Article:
The human body has a remarkable ability to heal itself, say from a cut or a burn. However, if the damage is too great sometimes the body needs a helping hand to repair areas of weakness. A tissue matrix or mesh implant may be needed to provide support or scaffolding for new tissue growth. Once inserted, your own skin cells have something to grab onto.
There are four types of material that mesh can be made from; human cadaver, pig skin, synthetic mesh, and the latest, silk. All are FDA-approved and safe. Any one may be recommended if you have any of the following challenges with your breast implants.
1) Bottoming out – This phrase refers to breast implants that hang down from the original pocket resulting in more fullness below the level of the nipple than in the upper pole. Tissue matrix is needed to support a new implant if re-augmentation is chosen.
2) Fold malposition – Referring to the inframammary fold or inferior landmark of the breast, affecting one or both breasts. Tissue matrix will provide strength in case of re-positioning.’
3) Synmastia – Also called uniboob or breadloafing, the breasts appear as one, most often because of over-dissection of the pocket in the region of the cleavage during surgery. New pockets must be constructed to hold the implants in a more lateral and correct position. Tissue matrix provides the structure of the corrected pocket.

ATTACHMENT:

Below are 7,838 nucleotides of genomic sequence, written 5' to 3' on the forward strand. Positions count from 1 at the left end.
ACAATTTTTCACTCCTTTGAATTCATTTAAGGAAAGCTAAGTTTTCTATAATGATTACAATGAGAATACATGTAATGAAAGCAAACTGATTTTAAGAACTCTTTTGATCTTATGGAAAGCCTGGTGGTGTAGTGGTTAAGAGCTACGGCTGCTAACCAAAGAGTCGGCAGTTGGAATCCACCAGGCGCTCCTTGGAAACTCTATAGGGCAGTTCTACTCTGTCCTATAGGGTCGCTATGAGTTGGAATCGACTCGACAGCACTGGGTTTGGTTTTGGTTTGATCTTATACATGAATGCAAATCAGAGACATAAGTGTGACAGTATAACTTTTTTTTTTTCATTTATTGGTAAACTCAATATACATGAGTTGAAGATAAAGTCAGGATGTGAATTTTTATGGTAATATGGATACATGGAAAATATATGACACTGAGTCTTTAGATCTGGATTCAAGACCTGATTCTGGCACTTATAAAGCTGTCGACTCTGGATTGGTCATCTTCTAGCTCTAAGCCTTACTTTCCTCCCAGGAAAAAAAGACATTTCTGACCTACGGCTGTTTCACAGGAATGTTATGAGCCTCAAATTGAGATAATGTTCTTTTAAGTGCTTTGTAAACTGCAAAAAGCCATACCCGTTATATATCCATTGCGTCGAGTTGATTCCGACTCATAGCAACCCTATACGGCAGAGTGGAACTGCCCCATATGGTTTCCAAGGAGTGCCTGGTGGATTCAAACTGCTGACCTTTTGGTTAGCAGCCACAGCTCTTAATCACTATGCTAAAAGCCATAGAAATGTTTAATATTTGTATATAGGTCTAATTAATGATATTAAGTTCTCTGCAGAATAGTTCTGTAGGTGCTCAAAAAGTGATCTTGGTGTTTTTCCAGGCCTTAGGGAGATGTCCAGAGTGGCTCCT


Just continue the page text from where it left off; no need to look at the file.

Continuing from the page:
4) Implant Wrinkling & Rippling – This occurs in patients with very thin skin or breast tissue where the wrinkling and rippling of the fluid filled implant is visible. Mesh will give an extra layer of covering to the implant helping to hide any ripples from being visible.
5) Mastopexy Augmentation – When the breasts droop or overlap the inframammary fold, this is referred to as ptosis. Ptosis is caused by gravity over time or if implants too large for the patient’s natural anatomy have been implanted. Tissue matrix is used to provide strength and support to surgically lifted breasts, even more if the patient chooses breast augmentation to breast lift surgery.
6) Capsular Contracture – Tissue matrix is very resistant to capsular contracture and therefore greatly reduces the risk of recurrent contracture and implant displacement.
Dermal tissue matrix is not inexpensive, but invaluable when it comes to restoring inframammary fold definition, natural-looking ptosis, symmetry and more stable implant position. Dr. Gilbert Lee at Changes Plastic Surgery has performed dozens of breast revision procedures using tissue matrix. He has experience with Acellular Dermal Matrix, Strattice, TIGR Matrix and the newly introduced Seri Surgical Scaffold. Schedule a consultation to find out if tissue matrix can improve the appearance of your breasts.
Copyright 2014 Jill Darrah for Changes Plastic Surgery & Spa.